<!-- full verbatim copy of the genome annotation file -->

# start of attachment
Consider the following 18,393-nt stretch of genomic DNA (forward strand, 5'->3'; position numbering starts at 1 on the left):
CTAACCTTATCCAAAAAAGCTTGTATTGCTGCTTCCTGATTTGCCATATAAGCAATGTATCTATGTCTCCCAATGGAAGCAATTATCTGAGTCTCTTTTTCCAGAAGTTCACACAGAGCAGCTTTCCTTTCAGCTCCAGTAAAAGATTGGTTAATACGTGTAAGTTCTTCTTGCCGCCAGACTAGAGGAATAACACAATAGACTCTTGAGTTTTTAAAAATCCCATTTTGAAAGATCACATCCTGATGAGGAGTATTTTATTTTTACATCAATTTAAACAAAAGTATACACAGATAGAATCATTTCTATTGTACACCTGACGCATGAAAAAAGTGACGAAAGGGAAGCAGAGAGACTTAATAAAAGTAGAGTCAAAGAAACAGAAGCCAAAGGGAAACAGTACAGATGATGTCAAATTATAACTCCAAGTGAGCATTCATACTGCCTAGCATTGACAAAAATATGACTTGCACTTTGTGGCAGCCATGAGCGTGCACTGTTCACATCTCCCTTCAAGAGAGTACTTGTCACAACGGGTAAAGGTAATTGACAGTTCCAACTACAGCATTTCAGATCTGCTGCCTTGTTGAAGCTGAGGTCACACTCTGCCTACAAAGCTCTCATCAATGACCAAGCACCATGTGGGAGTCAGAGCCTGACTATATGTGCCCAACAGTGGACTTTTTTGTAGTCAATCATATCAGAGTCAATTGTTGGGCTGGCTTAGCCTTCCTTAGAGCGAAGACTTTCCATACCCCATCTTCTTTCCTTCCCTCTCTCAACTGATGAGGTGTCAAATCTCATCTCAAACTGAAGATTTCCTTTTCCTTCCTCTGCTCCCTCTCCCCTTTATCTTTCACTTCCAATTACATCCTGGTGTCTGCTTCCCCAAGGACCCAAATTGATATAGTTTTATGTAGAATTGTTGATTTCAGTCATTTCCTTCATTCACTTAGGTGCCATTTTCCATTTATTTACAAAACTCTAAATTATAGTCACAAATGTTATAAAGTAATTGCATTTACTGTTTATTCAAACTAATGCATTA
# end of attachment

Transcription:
Consider the following 18,393-nt stretch of genomic DNA (forward strand, 5'->3'; position numbering starts at 1 on the left):
CTAACCTTATCCAAAAAAGCTTGTATTGCTGCTTCCTGATTTGCCATATAAGCAATGTATCTATGTCTCCCAATGGAAGCAATTATCTGAGTCTCTTTTTCCAGAAGTTCACACAGAGCAGCTTTCCTTTCAGCTCCAGTAAAAGATTGGTTAATACGTGTAAGTTCTTCTTGCCGCCAGACTAGAGGAATAACACAATAGACTCTTGAGTTTTTAAAAATCCCATTTTGAAAGATCACATCCTGATGAGGAGTATTTTATTTTTACATCAATTTAAACAAAAGTATACACAGATAGAATCATTTCTATTGTACACCTGACGCATGAAAAAAGTGACGAAAGGGAAGCAGAGAGACTTAATAAAAGTAGAGTCAAAGAAACAGAAGCCAAAGGGAAACAGTACAGATGATGTCAAATTATAACTCCAAGTGAGCATTCATACTGCCTAGCATTGACAAAAATATGACTTGCACTTTGTGGCAGCCATGAGCGTGCACTGTTCACATCTCCCTTCAAGAGAGTACTTGTCACAACGGGTAAAGGTAATTGACAGTTCCAACTACAGCATTTCAGATCTGCTGCCTTGTTGAAGCTGAGGTCACACTCTGCCTACAAAGCTCTCATCAATGACCAAGCACCATGTGGGAGTCAGAGCCTGACTATATGTGCCCAACAGTGGACTTTTTTGTAGTCAATCATATCAGAGTCAATTGTTGGGCTGGCTTAGCCTTCCTTAGAGCGAAGACTTTCCATACCCCATCTTCTTTCCTTCCCTCTCTCAACTGATGAGGTGTCAAATCTCATCTCAAACTGAAGATTTCCTTTTCCTTCCTCTGCTCCCTCTCCCCTTTATCTTTCACTTCCAATTACATCCTGGTGTCTGCTTCCCCAAGGACCCAAATTGATATAGTTTTATGTAGAATTGTTGATTTCAGTCATTTCCTTCATTCACTTAGGTGCCATTTTCCATTTATTTACAAAACTCTAAATTATAGTCACAAATGTTATAAAGTAATTGCATTTACTGTTTATTCAAACTAATGCATTA